PhiMake 03-3-35




The Courage to Pray Dangerously


Michael Phillips

WaterBrook Press, 2003, 135 pp. 



This is the most spiritually challenging little book I’ve read in quite some time.  Phillips is the author of Christian fiction who has also modernized the George MacDonald classics.  This book is about the same size as The Prayer of Jabez, but it begins at the other end of the spectrum.  It has grown out of the author’s personal experience and life-long prayer, “God, make me like Jesus.” 


Observing the evangelical church’s increasing preoccupation with blessings, Phillips point out that we may get the blessings and miss the best!  God’s primary purpose is to conform us to Jesus.  “He is in the enterprise of fashioning sons and daughters.”  (17)


Praying, “God, make me like Jesus,” carries a heavy cost.   Although the words are simple, the means are costly.  This pilgrimage will set your course apart from the crowd, perhaps even the crowd in your church.  (22)  “There have been times when it has been so difficult that my stomach physically ached as I did so.”  (23)  God answers that prayer through self-denying obedience (27)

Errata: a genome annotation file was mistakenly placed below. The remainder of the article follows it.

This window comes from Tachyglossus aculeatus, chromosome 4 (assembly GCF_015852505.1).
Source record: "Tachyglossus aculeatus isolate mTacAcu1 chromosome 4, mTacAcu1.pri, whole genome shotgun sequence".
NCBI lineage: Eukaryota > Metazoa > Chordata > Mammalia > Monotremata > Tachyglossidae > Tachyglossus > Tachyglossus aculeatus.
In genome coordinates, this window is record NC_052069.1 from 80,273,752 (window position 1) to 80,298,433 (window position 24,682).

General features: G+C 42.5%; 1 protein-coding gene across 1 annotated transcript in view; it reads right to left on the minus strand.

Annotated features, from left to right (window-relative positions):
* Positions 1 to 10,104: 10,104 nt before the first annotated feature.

This prayer brings the question of how can we live, respond, behave, and think like Jesus?  We must turn our hearts to the Father, as Jesus did.  We can pray, “Father, what would you have me do?”  We learn to give over our free will, the most precious gift God has given humankind.  Finding God’s will is complicated because we tend to hear confirmation of our will. 


“Each successive stage in the prayer of Christlikeness contains steadily deepening consequences.”  “Not my will, but yours be done,” relinquishes my freedom of choice, the ultimate expression of human freedom.  With that prayer, Jesus submitted to death on the cross.  We give up our rights to determine the course of my own life for the greater privilege of ultimate freedom. 


Phillips describes “My God, my God, why…?” as the prayer of death.  This is the prayer of faith in the face of no feeling or reason to sustain it, placing oneself blindly in the hands of God when to all appearances he has removed his hand from us.  And we go on, because God is God and he is good. (94)


These prayers are followed by the prayer of life and the prayer of joy.